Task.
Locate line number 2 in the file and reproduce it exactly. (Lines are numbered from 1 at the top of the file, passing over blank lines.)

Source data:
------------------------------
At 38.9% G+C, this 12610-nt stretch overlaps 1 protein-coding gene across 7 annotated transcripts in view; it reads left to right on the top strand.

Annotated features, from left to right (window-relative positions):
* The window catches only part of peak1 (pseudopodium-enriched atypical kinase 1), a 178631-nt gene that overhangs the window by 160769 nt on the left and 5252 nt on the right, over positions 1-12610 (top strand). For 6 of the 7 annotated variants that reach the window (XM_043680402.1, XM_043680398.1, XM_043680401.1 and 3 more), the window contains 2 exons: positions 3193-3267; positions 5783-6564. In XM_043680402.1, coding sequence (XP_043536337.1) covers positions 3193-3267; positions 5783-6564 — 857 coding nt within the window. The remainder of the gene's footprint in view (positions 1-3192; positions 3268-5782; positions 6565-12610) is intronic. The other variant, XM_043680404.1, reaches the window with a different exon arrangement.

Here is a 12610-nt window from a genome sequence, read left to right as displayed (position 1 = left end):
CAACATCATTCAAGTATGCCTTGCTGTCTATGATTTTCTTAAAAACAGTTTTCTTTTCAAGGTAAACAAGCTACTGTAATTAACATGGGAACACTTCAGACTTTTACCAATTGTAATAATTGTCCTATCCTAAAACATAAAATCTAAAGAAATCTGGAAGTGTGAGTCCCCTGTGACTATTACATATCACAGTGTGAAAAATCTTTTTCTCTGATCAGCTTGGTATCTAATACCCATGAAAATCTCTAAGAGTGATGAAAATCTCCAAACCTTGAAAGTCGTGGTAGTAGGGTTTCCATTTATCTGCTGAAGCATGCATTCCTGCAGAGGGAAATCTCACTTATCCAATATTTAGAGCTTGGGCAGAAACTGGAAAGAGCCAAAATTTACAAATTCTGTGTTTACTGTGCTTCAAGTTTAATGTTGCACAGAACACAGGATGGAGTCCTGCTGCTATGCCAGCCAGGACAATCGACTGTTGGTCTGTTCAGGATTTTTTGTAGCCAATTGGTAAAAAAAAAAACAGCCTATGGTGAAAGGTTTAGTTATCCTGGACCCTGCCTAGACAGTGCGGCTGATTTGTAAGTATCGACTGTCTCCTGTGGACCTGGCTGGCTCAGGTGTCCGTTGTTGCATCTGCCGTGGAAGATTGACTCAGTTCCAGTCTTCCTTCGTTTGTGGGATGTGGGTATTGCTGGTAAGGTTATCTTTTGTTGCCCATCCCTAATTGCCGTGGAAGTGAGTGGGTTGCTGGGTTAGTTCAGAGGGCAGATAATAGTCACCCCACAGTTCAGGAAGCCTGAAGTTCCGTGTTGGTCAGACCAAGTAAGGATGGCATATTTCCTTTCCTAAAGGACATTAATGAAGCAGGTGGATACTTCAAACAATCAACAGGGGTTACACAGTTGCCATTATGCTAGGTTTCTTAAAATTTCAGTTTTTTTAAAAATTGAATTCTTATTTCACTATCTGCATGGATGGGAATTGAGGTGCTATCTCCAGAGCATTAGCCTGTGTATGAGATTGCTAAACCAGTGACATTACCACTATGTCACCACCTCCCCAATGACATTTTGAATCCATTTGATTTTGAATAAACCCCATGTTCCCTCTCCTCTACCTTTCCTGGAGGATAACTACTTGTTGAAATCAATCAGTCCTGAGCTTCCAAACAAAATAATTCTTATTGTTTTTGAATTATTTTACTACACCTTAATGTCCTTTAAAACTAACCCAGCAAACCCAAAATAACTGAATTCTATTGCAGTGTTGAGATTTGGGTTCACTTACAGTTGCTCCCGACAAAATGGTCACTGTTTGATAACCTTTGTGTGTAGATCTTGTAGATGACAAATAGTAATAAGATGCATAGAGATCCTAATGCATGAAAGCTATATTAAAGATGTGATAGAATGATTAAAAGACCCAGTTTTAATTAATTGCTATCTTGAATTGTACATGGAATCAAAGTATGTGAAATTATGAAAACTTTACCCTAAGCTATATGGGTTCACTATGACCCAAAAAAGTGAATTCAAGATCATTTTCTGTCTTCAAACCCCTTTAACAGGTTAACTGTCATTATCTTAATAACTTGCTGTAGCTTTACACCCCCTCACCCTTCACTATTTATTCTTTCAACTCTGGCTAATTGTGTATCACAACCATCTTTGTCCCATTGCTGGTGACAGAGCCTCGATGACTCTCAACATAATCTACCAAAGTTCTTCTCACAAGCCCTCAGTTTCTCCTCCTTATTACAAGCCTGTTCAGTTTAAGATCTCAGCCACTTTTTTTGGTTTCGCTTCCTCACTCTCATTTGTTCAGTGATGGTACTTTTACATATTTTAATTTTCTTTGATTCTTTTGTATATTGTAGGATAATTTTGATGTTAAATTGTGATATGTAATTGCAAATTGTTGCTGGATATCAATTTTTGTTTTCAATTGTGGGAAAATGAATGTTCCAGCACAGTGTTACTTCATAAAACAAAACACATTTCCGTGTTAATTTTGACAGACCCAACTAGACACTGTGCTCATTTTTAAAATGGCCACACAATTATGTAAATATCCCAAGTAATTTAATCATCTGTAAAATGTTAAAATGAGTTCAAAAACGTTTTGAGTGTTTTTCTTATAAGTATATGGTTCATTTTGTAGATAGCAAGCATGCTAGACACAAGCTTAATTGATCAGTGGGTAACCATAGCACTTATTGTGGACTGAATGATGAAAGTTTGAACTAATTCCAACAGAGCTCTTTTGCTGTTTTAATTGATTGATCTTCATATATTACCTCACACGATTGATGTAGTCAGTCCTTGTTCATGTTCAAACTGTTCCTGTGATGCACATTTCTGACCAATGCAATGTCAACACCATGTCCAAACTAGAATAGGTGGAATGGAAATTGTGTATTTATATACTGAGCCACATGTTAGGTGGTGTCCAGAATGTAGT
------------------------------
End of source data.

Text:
Annotated features, from left to right (window-relative positions):